Irish Border Town Businesses Will Suffer Without a Sensible Brexit Deal We need our leaders to make border considerations a priority.
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Brexit. It's everywhere you look. More than two years on from the EU Referendum, it's all we are talking about; yet we are still no closer to truly understanding what it all means.
The latest indications coming from the U.K. government are that there is a very real risk that we leave the European Union in March 2019 without any form of deal. Should this happen, the economic impact is surely unprecedented.
We hear the debate in Parliament, and in the media, framed along the lines of trade deals, free movement of people and "taking back control." The debate is impassioned, and both sides of the argument are becoming ever more entrenched in their views. Add in the not-yet-concluded repercussions of the apparent Vote Leave law-breaking, and quite honestly you've got a complete mess for the government to navigate in little more than half a year.
Yet, in the mainstream media, and among those entrusted with delivering Brexit (whatever it means) there is worryingly little discussion of the actual impact it will have on the region of the U.K. that actually shares a border with another EU country. Boris Johnson, one of the leading figures behind the Leave campaign, described the border issue as "politically charged," and both his remarks and the follow-up responses by Theresa May show worryingly little understanding of the practical problems at hand. Northern Ireland shares a 310-mile-long border with the Republic of Ireland (more than three times the length of the England-Scotland border), and the impact of Brexit will be felt along every mile without careful consideration.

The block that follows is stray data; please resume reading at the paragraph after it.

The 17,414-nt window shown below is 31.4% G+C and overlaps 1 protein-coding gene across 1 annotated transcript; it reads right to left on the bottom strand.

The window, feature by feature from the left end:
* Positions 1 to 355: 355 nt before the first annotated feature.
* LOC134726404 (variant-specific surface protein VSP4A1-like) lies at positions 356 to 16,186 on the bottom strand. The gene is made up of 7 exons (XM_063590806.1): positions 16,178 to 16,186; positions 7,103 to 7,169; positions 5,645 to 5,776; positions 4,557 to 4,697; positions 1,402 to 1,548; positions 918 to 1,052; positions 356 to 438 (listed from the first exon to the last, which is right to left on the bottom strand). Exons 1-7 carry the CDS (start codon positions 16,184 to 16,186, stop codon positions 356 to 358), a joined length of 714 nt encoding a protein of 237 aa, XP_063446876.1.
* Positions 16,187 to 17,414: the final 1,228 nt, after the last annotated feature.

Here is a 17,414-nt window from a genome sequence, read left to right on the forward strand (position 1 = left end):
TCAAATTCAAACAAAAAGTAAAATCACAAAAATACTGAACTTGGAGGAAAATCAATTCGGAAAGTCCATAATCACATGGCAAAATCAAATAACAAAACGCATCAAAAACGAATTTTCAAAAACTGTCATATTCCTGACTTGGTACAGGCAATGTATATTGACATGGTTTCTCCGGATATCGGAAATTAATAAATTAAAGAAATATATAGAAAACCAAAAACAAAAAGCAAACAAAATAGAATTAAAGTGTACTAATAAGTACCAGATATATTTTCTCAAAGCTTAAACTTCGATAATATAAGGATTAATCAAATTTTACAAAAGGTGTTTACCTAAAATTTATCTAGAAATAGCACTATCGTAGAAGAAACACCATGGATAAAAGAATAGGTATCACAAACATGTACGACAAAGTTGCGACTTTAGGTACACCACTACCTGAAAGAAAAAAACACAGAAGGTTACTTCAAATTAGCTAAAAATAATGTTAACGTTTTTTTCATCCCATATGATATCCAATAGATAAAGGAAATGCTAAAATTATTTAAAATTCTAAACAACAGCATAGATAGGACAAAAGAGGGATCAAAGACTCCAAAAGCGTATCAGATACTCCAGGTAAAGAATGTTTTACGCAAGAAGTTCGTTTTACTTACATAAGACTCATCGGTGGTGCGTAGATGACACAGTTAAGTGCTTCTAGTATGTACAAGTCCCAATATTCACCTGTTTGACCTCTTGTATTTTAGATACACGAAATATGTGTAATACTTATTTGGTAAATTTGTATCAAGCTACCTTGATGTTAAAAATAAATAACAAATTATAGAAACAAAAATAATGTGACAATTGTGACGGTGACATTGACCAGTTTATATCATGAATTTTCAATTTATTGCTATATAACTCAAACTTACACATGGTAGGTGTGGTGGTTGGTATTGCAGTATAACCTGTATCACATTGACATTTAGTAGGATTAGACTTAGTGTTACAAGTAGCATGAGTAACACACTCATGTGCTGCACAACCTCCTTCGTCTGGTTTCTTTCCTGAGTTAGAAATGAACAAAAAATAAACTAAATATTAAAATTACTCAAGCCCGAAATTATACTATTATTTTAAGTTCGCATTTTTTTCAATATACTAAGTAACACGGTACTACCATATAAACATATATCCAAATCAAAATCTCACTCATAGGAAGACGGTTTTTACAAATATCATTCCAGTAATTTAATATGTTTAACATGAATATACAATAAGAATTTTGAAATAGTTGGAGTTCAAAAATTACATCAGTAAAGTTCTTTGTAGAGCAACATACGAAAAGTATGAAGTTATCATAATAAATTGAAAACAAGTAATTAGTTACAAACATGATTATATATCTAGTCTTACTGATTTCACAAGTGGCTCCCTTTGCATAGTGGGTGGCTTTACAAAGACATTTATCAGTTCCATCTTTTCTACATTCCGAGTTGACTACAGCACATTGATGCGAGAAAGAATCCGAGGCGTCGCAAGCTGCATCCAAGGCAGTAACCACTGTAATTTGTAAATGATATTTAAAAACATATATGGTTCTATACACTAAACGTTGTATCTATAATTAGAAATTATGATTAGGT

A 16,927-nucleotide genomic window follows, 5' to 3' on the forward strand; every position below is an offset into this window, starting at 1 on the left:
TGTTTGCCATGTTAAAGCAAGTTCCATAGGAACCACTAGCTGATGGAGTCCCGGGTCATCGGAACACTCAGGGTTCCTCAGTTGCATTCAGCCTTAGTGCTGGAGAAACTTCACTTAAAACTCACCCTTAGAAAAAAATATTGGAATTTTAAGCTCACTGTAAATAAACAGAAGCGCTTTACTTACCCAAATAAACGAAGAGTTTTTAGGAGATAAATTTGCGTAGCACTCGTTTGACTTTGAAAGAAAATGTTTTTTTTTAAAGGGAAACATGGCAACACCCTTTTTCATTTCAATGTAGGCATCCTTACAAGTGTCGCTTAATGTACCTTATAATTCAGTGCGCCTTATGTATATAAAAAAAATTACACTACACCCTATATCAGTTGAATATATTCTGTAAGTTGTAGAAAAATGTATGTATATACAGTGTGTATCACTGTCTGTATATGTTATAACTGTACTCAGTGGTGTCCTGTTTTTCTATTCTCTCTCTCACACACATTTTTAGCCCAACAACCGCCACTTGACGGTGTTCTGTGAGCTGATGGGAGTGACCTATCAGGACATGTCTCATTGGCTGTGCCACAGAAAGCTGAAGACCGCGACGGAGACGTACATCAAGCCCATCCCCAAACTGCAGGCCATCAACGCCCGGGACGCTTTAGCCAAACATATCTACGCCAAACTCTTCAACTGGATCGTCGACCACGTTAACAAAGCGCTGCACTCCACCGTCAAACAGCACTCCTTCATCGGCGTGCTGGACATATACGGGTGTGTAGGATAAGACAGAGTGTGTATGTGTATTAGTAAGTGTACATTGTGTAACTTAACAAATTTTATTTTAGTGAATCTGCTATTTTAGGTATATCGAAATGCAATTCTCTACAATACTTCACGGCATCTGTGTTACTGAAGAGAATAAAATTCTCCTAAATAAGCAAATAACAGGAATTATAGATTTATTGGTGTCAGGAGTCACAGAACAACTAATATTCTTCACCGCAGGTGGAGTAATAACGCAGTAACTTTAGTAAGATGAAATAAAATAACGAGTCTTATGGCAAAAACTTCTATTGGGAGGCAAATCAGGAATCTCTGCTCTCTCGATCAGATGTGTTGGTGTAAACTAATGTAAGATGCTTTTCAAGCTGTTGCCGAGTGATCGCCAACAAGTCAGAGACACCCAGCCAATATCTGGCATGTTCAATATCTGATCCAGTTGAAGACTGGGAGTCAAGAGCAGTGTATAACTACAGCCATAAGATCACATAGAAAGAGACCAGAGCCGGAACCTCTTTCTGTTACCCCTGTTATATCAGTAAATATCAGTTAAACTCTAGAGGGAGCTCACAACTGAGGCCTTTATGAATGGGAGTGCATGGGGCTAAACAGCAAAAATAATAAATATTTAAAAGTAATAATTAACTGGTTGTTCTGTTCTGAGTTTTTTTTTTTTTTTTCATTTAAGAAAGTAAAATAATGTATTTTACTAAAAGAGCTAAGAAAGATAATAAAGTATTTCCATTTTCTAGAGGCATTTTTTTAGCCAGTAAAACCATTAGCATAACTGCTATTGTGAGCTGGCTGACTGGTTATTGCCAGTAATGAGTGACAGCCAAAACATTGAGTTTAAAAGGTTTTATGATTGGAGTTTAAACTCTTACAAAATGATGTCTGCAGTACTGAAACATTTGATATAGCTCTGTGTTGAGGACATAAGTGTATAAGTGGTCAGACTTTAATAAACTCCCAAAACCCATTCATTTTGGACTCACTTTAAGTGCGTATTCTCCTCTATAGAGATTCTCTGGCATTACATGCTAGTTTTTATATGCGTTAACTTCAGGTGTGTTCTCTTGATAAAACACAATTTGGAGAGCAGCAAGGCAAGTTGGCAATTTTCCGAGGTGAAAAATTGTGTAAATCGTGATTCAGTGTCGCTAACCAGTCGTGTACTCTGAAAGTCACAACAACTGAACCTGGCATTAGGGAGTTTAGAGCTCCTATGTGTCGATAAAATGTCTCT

There will be an undoubted consequence for Belfast, Coleraine and other Northern Irish cities and towns, but it will be the cities and towns positioned close to the border where the impact will be most keenly felt. What follows is only a brief discussion of potential impacts.
A significant number of individuals cross the border (in both directions) for work every single day. Leaving aside the inconvenience of any form of border checks (manned or unmanned), there is no absolute clarity on the strength of the right to even work across the border in a post-Brexit world. Income taxes are different on both sides, and even if the right of employment remains (as it surely will), it's hard to imagine anything other than increased administrative burdens at the very least. Not to mention potential repercussions for those falling foul of any new self-assessment requirements.
Our border towns rely on the ability of the workforce to cross the border freely. Employers in Derry/Londonderry, for one example, draw on the local talent pool from both county Derry and county Donegal (and take in graduates from higher-level education authorities from both sides of the border such as University of Ulster (in Northern Ireland) and Letterkenny Institute of Technology. Employers must be able to guarantee continued uninhibited access to their cross-border employees. Many small businesses simply will not survive without it.
It is estimated that up to 30,000 people cross the border every day. The work required to protect the ability to continue to do so once the U.K. leaves the EU cannot be underestimated.
EU nationals in the workforce